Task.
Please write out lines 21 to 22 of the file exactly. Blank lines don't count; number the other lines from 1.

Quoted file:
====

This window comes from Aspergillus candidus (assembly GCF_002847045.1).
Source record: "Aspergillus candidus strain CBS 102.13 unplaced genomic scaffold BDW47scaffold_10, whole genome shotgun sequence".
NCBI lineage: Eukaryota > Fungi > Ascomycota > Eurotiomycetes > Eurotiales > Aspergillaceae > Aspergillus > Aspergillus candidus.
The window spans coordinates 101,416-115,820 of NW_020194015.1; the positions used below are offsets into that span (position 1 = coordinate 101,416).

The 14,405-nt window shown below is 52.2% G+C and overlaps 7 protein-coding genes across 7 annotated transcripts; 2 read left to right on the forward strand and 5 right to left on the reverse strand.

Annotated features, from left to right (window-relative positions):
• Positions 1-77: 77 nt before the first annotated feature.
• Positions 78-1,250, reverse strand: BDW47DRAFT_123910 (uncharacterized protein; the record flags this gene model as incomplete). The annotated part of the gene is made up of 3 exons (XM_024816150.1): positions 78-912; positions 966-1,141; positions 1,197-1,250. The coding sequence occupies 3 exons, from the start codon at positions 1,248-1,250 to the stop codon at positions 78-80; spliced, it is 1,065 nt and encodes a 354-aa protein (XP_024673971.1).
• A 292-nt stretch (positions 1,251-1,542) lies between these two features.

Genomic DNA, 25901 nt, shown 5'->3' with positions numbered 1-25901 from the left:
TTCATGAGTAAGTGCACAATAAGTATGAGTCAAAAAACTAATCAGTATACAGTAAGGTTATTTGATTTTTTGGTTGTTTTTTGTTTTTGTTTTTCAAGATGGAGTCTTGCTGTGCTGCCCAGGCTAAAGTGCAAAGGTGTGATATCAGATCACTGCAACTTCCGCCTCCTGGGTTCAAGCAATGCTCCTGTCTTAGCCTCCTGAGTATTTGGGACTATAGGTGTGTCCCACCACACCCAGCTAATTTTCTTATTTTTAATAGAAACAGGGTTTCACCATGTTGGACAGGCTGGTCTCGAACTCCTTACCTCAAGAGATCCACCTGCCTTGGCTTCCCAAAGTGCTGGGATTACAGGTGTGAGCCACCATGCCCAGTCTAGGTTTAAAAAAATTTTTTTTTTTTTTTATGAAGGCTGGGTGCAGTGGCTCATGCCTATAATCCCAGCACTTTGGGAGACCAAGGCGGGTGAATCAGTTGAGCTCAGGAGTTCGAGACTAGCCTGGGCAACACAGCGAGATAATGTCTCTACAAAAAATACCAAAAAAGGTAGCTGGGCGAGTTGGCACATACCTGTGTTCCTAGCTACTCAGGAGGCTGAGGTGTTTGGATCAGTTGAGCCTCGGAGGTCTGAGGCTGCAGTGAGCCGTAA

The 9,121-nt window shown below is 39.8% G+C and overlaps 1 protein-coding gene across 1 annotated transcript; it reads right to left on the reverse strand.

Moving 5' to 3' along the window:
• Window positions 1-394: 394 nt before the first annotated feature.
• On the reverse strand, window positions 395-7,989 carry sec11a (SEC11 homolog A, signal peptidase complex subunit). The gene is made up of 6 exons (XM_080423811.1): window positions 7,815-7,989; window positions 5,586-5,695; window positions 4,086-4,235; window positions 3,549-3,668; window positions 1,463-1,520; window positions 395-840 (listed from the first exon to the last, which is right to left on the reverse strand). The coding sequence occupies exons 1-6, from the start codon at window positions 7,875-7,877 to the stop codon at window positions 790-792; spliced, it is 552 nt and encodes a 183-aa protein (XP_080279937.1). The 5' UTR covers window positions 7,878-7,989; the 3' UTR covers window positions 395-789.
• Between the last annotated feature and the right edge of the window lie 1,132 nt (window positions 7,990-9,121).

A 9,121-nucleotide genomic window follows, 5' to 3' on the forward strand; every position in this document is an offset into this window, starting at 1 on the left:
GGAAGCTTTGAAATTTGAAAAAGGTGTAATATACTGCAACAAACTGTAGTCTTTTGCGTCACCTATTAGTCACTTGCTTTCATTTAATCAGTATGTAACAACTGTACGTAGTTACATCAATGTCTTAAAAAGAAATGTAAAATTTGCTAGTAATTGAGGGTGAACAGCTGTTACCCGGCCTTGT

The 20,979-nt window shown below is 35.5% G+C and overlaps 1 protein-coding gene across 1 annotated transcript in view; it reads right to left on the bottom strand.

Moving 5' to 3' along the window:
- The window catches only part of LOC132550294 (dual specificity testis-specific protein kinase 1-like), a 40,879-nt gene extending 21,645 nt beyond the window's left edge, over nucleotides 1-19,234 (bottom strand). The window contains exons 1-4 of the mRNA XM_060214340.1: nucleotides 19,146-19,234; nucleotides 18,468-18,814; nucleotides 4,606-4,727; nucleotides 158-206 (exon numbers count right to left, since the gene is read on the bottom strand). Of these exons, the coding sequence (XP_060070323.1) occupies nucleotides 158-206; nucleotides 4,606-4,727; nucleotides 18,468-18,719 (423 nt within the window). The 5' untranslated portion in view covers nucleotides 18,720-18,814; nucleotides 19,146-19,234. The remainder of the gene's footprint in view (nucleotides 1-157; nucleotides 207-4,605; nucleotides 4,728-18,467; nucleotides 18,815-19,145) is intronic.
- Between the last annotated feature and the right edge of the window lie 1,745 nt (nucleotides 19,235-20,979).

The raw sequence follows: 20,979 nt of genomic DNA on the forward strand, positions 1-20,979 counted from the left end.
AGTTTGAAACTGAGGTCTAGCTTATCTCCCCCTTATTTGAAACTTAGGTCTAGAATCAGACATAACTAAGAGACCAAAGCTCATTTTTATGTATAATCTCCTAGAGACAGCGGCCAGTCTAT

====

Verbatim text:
- The window catches only part of LOC132550294 (dual specificity testis-specific protein kinase 1-like), a 40,879-nt gene extending 21,645 nt beyond the window's left edge, over nucleotides 1-19,234 (bottom strand). The window contains exons 1-4 of the mRNA XM_060214340.1: nucleotides 19,146-19,234; nucleotides 18,468-18,814; nucleotides 4,606-4,727; nucleotides 158-206 (exon numbers count right to left, since the gene is read on the bottom strand). Of these exons, the coding sequence (XP_060070323.1) occupies nucleotides 158-206; nucleotides 4,606-4,727; nucleotides 18,468-18,719 (423 nt within the window). The 5' untranslated portion in view covers nucleotides 18,720-18,814; nucleotides 19,146-19,234. The remainder of the gene's footprint in view (nucleotides 1-157; nucleotides 207-4,605; nucleotides 4,728-18,467; nucleotides 18,815-19,145) is intronic.
- Between the last annotated feature and the right edge of the window lie 1,745 nt (nucleotides 19,235-20,979).